Q & A after Chicago Talk about "Sweet and Sour." May 21, 2011

         It was a delight to be back in Chicago's Chinatown to speak again at the rebuilt, better than before, Chinese American Museum of Chicago.   Chicago Chinatown is  significant to me on a personal level because when I was working on my Ph.D. at Northwestern University I would occasionally take the L train from Evanston to get some 'soul food' from a Chinese restaurant down there.


Sweet and Sour, Chinese American Museum of Chicago, May 21.

This jewel of a museum in the heart of Chicago's Chinatown is one of my favorite venues.  It has a dedicated and energetic group of volunteers to support its competent staff.  I was delighted to talk about my Chinese Laundries book there three years ago because the classic book on the topic by Paul Siu was based on Chinese laundries of Chicago in the mid-20th century. A few months later, the museum suffered a major fire that shut it down for over a year.  Due to the determination of the people of CAMOC, it was not only restored, but even enlarged.  I was privileged to be able to return there last week to speak about Sweet and Sour, which included some historical facts about early Chinese restaurants in Chicago and narratives from two people who grew up in their families' Chinese restaurants.  One of them, Bill Tong, still lives in Chicago and was willing to make a 'cameo' appearance during my presentation to speak about the history of Tong's Tea Garden, his family's restaurant.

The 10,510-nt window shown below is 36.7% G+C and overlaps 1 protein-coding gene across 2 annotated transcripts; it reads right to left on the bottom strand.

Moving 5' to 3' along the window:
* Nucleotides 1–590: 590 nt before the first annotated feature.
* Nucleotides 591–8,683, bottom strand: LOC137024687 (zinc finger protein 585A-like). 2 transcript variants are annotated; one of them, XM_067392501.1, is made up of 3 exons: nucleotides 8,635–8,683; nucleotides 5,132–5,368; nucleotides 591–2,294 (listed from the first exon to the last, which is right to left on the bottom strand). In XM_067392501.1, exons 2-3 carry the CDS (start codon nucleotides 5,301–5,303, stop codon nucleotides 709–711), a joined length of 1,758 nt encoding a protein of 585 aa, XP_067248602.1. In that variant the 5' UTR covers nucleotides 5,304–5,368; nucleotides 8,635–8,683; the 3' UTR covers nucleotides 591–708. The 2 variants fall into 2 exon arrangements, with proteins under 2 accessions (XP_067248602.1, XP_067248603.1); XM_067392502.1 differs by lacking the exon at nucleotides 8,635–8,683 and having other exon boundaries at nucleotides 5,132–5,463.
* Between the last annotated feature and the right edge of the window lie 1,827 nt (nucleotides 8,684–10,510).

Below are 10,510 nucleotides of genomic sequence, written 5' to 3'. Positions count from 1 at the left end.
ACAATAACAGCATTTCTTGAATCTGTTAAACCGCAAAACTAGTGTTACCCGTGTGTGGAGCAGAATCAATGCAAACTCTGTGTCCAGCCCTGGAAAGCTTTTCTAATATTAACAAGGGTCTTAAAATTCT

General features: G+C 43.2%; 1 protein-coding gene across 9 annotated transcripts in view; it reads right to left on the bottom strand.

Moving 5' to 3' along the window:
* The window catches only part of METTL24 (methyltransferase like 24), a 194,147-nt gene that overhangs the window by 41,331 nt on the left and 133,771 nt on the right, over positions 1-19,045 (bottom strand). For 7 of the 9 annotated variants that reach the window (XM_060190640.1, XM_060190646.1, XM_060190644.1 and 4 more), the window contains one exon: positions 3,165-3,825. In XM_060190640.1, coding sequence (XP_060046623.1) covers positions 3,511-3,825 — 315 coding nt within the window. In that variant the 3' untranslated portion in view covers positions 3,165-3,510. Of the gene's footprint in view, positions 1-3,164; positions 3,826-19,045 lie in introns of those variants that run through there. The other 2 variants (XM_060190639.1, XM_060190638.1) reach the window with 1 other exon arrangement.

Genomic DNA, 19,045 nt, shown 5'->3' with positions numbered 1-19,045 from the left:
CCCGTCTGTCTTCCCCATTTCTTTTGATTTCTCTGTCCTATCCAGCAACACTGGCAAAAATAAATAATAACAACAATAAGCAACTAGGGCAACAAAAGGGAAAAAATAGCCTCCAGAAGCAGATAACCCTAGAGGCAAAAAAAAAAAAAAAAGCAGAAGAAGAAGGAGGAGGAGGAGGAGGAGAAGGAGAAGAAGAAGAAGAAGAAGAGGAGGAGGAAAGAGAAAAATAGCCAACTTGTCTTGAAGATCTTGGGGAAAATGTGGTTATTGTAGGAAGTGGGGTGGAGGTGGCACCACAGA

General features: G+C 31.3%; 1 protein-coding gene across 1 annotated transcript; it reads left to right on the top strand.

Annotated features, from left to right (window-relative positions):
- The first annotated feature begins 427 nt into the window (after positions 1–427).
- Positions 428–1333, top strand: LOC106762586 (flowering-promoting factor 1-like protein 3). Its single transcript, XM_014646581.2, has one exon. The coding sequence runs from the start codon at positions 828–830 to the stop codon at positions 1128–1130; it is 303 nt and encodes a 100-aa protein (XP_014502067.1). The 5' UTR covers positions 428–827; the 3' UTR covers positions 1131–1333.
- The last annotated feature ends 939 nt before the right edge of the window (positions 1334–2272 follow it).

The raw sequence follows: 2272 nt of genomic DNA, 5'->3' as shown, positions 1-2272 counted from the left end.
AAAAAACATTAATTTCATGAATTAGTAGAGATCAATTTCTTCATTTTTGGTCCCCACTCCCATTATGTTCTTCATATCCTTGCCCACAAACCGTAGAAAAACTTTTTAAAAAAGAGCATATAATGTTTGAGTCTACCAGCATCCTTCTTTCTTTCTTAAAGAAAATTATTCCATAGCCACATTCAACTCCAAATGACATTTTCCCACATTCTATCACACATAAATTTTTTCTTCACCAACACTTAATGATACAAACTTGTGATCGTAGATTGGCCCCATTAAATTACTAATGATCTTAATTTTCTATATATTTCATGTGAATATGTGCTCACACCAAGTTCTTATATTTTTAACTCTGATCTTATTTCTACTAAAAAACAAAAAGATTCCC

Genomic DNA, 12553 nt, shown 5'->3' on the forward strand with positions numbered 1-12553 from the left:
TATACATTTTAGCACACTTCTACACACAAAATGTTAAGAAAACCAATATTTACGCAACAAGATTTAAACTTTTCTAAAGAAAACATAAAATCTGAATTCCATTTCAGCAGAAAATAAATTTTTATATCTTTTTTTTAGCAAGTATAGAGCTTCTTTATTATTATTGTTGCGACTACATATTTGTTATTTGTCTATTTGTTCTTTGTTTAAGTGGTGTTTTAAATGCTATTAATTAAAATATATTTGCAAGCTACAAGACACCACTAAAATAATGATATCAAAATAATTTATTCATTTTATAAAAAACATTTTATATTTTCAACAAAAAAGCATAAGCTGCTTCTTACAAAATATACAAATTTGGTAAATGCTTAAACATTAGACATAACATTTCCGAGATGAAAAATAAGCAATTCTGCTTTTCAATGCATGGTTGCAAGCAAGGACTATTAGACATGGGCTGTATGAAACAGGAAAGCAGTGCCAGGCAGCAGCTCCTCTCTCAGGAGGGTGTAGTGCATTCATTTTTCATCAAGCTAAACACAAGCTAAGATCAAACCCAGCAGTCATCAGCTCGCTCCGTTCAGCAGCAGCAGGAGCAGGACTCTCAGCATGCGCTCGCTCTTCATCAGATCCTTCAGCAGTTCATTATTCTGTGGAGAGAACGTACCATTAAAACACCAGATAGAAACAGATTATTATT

A Funny Thing Happened on My Way to the Retirement Home, (CSULB April 27, 2011)

I got a chance to speak about my 'retirement' career at Calif. St. University, Long Beach, the very place from which I retired after 40 years as a professor of psychology.  Instead of talking about the "content" of my four books on Chinese American family businesses, I described the remarkable sequence of events and people I've met that facilitated my success in a field about which I knew very little until I retired from academia. I wanted to impress upon the audience, which consisted of many students, that with a little bit of luck, many contacts, and some moxie, it is possible to have an impact with one's writing and publishing. Over the past 6-7 years, I wrote and published 4 books and gave over 35 talks across the country and once in Canada on the life experiences of Chinese immigrant families in their self-run businesses during most of the last century when racial prejudices denied them employment in many more lucrative occupations and professions.
The "take home message" to students is that life doesn't have to end in retirement if one seeks and embraces new challenges: expect the unexpected!

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